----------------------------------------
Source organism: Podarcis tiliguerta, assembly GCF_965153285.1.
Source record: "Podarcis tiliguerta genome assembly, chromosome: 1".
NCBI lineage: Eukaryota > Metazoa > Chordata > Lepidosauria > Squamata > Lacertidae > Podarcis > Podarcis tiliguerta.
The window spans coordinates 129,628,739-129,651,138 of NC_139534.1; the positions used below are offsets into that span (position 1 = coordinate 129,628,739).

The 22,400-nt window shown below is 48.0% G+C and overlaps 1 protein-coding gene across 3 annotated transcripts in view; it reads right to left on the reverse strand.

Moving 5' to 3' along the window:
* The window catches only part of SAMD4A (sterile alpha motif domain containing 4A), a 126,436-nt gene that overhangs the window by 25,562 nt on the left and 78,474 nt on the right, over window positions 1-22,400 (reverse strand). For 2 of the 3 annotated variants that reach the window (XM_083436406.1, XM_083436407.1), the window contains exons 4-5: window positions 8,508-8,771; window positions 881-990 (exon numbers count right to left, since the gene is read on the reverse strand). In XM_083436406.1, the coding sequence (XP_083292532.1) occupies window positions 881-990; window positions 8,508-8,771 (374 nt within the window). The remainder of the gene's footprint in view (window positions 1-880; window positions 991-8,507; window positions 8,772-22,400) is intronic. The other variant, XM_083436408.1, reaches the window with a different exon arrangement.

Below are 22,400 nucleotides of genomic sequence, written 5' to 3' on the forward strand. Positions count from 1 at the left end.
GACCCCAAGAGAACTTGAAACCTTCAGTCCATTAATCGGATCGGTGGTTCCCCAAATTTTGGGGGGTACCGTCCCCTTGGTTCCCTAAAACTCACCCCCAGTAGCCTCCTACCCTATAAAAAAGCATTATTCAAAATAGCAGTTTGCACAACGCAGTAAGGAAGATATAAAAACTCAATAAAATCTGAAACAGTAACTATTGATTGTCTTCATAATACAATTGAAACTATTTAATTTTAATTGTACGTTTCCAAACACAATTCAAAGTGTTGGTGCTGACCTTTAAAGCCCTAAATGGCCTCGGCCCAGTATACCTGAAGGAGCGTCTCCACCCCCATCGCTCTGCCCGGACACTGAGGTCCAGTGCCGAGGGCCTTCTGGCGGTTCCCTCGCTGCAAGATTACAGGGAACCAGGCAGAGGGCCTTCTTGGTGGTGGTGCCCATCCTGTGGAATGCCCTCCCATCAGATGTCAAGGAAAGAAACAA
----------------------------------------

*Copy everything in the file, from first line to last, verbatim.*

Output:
Source organism: Podarcis tiliguerta, assembly GCF_965153285.1.
Source record: "Podarcis tiliguerta genome assembly, chromosome: 1".
NCBI lineage: Eukaryota > Metazoa > Chordata > Lepidosauria > Squamata > Lacertidae > Podarcis > Podarcis tiliguerta.
The window spans coordinates 129,628,739-129,651,138 of NC_139534.1; the positions used below are offsets into that span (position 1 = coordinate 129,628,739).

The 22,400-nt window shown below is 48.0% G+C and overlaps 1 protein-coding gene across 3 annotated transcripts in view; it reads right to left on the reverse strand.

Moving 5' to 3' along the window:
* The window catches only part of SAMD4A (sterile alpha motif domain containing 4A), a 126,436-nt gene that overhangs the window by 25,562 nt on the left and 78,474 nt on the right, over window positions 1-22,400 (reverse strand). For 2 of the 3 annotated variants that reach the window (XM_083436406.1, XM_083436407.1), the window contains exons 4-5: window positions 8,508-8,771; window positions 881-990 (exon numbers count right to left, since the gene is read on the reverse strand). In XM_083436406.1, the coding sequence (XP_083292532.1) occupies window positions 881-990; window positions 8,508-8,771 (374 nt within the window). The remainder of the gene's footprint in view (window positions 1-880; window positions 991-8,507; window positions 8,772-22,400) is intronic. The other variant, XM_083436408.1, reaches the window with a different exon arrangement.

Below are 22,400 nucleotides of genomic sequence, written 5' to 3' on the forward strand. Positions count from 1 at the left end.
GACCCCAAGAGAACTTGAAACCTTCAGTCCATTAATCGGATCGGTGGTTCCCCAAATTTTGGGGGGTACCGTCCCCTTGGTTCCCTAAAACTCACCCCCAGTAGCCTCCTACCCTATAAAAAAGCATTATTCAAAATAGCAGTTTGCACAACGCAGTAAGGAAGATATAAAAACTCAATAAAATCTGAAACAGTAACTATTGATTGTCTTCATAATACAATTGAAACTATTTAATTTTAATTGTACGTTTCCAAACACAATTCAAAGTGTTGGTGCTGACCTTTAAAGCCCTAAATGGCCTCGGCCCAGTATACCTGAAGGAGCGTCTCCACCCCCATCGCTCTGCCCGGACACTGAGGTCCAGTGCCGAGGGCCTTCTGGCGGTTCCCTCGCTGCAAGATTACAGGGAACCAGGCAGAGGGCCTTCTTGGTGGTGGTGCCCATCCTGTGGAATGCCCTCCCATCAGATGTCAAGGAAAGAAACAA